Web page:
As a nurse working on the front lines of the pandemic, I’ve seen first-hand my colleagues’ exhaustion and exasperation with anemic government responses and news reporting that calls us “heroes” without discussing systemic failures. The consequences for health-care workers are clear: burnout, mass resignations, constant understaffing, and patient harm. Poor public management of COVID-19, and a docile press, have cost workers in all sectors.
In her new book, Spin Doctors: How Media and Politicians Misdiagnosed the COVID-19 Pandemic, Quebec-based journalist Nora Loreto dissects the first 13 months of the pandemic in Canada – from March 2020 to March 2021 – by looking at government policies and press coverage. For example, in April 2020, she examines residential facilities; in May, food processing; June, racism; and July, “the lie of personal responsibility.” In his book The Skin We’re In, Desmond Cole used a similar month-by-month technique to generate a portrait of racism’s operations in Canada over the course of one year. The approach creates a personal connection for the reader – we cannot help but compare how we lived the month with how the month is written. In Spin Doctors, Loreto’s approach allows the reader to pick up a new lens with which to view the recent past.
The dominant argument in Loreto’s thick COVID-19 How-Not-To manual is that the Canadian governments and mainstream media failed to correctly identify COVID-19 as a threat to collective wellbeing that demanded collective solutions.
As Loreto recounts, since the beginning of the pandemic, governments have called on individuals to manage the crisis: wash your hands, don’t touch your face, wear a mask, stand six feet apart, and most importantly, stay home. I live in Nova Scotia, and here, former Premier Stephen McNeil’s April 2020 press conference appeal that we “stay the blazes home” became a cult hit, with spin-off folk songs, children’s books, and tacky merchandise. Canadians generally wanted to be helpful to the cause and, early on, were extraordinarily compliant – to the extent that they could be.
But it soon became clear that staying home is not a straightforward ask: what about the people without a home? The workers left without an income when their workplaces closed? The workers denied wages if they stayed home? Those who had to staff essential services, from grocery stores to emergency departments? And of course, when schools closed, how could kids stay home when their parents and guardians had to work outside the home? Without government support for basics – like housing, paid sick leave, and child care – hand sanitizer and plexiglass dividers proved inadequate, and COVID-19 spread rapidly through congregate living environments, workplaces, and schools.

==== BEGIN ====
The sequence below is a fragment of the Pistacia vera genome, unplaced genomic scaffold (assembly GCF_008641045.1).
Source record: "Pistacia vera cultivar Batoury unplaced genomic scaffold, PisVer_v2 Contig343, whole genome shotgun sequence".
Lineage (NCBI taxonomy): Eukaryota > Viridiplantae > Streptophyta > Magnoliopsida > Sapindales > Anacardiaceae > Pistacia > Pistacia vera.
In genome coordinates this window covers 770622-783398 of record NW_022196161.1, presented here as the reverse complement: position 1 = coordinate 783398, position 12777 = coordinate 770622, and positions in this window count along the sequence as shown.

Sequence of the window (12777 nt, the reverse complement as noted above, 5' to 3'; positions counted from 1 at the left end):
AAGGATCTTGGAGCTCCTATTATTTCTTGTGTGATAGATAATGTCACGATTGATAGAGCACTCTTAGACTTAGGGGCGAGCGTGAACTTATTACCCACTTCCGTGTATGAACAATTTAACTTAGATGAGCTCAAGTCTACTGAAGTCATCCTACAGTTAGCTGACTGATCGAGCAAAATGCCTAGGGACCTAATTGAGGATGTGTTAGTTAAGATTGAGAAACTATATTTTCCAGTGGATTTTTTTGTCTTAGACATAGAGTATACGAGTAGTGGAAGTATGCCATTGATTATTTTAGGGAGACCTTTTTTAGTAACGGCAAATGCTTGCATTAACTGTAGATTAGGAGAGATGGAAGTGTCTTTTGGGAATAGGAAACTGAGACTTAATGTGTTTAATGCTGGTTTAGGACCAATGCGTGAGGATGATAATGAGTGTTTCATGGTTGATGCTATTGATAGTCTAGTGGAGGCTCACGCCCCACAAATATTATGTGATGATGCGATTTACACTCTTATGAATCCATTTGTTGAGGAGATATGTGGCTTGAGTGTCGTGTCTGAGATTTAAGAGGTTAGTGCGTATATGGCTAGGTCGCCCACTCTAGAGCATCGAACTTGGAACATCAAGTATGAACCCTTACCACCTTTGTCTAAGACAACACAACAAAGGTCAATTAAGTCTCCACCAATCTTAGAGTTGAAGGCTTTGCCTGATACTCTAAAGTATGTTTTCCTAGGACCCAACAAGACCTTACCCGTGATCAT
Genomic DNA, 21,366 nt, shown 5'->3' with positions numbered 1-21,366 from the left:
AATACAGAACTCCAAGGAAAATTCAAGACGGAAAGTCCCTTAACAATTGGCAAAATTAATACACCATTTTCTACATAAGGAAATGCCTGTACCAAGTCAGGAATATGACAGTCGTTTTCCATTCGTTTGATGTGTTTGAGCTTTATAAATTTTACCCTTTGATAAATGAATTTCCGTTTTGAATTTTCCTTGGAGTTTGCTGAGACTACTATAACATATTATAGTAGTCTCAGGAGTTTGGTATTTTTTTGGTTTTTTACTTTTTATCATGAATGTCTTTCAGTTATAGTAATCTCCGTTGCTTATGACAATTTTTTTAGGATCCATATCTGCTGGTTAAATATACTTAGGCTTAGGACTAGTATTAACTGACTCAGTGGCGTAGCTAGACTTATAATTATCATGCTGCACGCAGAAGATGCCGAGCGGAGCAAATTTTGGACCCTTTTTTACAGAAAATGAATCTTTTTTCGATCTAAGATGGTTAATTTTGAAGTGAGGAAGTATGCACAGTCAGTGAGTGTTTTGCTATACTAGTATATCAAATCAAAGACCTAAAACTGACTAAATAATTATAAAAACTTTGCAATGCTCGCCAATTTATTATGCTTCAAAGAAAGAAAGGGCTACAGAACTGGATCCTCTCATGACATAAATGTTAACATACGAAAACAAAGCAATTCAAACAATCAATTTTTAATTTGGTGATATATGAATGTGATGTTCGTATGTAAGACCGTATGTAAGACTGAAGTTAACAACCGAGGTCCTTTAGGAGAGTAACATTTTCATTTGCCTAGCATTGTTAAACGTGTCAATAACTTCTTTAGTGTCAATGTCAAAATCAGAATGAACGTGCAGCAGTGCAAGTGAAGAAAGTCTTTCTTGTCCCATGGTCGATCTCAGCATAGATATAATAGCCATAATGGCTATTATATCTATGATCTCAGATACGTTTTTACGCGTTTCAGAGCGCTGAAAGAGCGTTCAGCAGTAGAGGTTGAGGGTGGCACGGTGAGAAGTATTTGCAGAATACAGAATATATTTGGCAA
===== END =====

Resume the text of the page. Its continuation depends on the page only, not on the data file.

The dominant argument in Loreto’s thick COVID-19 How-Not-To manual is that the Canadian federal and provincial/territorial governments and mainstream media failed to correctly identify COVID-19 as a threat to collective wellbeing that demanded collective solutions.
Individualistic solutions temporarily softened the blow for wealthy people while abandoning poor people to illness, disability, and death – ultimately prolonging the pandemic for everyone. The capitalist economy allowed work-from-home for well-paid office workers – the “laptop class” – while insisting poorly paid retail, manufacturing, and service sector workers continue to show up in-person or face financial ruin. Loreto identifies the drive for profit lying beneath this eagerness to meet COVID-19 with individualistic solutions.
But it soon became clear that staying home is not a straightforward ask: what about the people without a home? The workers left without an income when their workplaces closed? The workers denied wages if they stayed home?
Consider chapter two, “April 2020: Disaster in Residential Care.” Excluded from the Medicare basket of socialized health services, long term care is under-scrutinized and overly privatized, and as Loreto reveals, corrupted by government officials’ personal ties and investments. In the early days of the pandemic, Loreto began tracking COVID-19 infections and deaths in Canadian long-term care facilities. Based on her research, to date over 20,000 people have died in residential care facilities since the onset of the pandemic. No major news outlet made a similar effort to quantify the harm, nor did the mainstream media question how private ownership leads to corner-cutting with deadly consequences.